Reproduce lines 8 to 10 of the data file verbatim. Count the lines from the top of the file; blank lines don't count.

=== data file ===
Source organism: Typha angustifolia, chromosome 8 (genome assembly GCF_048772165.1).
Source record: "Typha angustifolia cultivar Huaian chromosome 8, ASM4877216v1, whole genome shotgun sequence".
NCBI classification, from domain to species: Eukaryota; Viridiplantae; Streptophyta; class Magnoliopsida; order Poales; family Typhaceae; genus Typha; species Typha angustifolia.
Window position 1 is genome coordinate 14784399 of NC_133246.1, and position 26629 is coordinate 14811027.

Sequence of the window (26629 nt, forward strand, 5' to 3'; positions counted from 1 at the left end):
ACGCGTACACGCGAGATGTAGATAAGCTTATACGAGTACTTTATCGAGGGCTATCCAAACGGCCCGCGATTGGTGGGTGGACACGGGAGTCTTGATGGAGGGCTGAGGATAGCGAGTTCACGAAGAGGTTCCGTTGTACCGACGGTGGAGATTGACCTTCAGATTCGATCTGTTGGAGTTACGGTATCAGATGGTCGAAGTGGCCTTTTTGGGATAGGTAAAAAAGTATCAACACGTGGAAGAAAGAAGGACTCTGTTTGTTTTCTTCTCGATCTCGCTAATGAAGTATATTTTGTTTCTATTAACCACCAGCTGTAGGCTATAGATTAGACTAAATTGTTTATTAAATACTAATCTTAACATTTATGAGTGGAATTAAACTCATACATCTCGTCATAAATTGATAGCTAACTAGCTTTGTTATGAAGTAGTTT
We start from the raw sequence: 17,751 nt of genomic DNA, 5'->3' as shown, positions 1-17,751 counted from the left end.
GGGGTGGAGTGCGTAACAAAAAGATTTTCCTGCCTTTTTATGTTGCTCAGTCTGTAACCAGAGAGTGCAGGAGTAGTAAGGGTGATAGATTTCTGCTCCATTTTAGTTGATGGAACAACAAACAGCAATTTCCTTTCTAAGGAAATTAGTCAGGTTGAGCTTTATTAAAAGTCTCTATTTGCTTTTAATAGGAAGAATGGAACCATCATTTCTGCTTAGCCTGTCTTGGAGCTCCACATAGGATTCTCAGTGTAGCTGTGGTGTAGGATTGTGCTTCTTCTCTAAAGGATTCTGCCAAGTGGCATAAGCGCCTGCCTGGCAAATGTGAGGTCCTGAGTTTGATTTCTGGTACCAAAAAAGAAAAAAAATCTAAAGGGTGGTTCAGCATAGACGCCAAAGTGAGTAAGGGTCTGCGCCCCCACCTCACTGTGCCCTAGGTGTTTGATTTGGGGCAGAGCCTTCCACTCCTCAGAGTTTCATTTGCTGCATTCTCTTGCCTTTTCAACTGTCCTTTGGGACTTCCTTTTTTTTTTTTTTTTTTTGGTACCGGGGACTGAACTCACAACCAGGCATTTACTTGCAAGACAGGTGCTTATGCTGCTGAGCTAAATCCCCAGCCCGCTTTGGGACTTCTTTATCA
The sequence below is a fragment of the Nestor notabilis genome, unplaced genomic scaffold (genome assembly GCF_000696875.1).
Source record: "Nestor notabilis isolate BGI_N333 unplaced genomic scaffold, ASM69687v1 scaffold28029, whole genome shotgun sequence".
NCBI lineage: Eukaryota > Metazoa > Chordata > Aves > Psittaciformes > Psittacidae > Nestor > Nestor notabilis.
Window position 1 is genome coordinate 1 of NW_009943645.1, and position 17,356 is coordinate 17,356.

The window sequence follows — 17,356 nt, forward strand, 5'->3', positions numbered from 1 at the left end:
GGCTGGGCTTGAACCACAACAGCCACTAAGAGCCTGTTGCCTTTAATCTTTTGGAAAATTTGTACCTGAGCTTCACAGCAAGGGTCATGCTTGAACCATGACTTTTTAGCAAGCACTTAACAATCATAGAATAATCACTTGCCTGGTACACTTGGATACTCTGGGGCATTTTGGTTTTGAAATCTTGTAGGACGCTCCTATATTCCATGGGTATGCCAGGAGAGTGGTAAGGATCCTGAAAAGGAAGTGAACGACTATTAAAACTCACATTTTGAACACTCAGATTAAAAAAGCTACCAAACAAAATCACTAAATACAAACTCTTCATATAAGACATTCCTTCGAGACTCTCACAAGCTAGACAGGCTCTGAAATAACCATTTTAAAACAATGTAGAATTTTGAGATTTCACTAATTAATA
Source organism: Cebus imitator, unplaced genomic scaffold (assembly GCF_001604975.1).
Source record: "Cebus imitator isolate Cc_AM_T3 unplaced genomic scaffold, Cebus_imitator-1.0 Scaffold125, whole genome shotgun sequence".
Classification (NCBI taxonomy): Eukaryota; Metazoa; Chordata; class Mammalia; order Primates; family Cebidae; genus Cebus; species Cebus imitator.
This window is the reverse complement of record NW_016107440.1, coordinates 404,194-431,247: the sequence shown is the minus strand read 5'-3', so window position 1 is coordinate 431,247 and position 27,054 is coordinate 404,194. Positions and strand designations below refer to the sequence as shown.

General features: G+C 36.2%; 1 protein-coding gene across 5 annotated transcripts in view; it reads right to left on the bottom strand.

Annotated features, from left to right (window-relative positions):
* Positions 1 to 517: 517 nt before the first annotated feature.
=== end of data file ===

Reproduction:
GGGGTGGAGTGCGTAACAAAAAGATTTTCCTGCCTTTTTATGTTGCTCAGTCTGTAACCAGAGAGTGCAGGAGTAGTAAGGGTGATAGATTTCTGCTCCATTTTAGTTGATGGAACAACAAACAGCAATTTCCTTTCTAAGGAAATTAGTCAGGTTGAGCTTTATTAAAAGTCTCTATTTGCTTTTAATAGGAAGAATGGAACCATCATTTCTGCTTAGCCTGTCTTGGAGCTCCACATAGGATTCTCAGTGTAGCTGTGGTGTAGGATTGTGCTTCTTCTCTAAAGGATTCTGCCAAGTGGCATAAGCGCCTGCCTGGCAAATGTGAGGTCCTGAGTTTGATTTCTGGTACCAAAAAAGAAAAAAAATCTAAAGGGTGGTTCAGCATAGACGCCAAAGTGAGTAAGGGTCTGCGCCCCCACCTCACTGTGCCCTAGGTGTTTGATTTGGGGCAGAGCCTTCCACTCCTCAGAGTTTCATTTGCTGCATTCTCTTGCCTTTTCAACTGTCCTTTGGGACTTCCTTTTTTTTTTTTTTTTTTTGGTACCGGGGACTGAACTCACAACCAGGCATTTACTTGCAAGACAGGTGCTTATGCTGCTGAGCTAAATCCCCAGCCCGCTTTGGGACTTCTTTATCA
The sequence below is a fragment of the Nestor notabilis genome, unplaced genomic scaffold (genome assembly GCF_000696875.1).
Source record: "Nestor notabilis isolate BGI_N333 unplaced genomic scaffold, ASM69687v1 scaffold28029, whole genome shotgun sequence".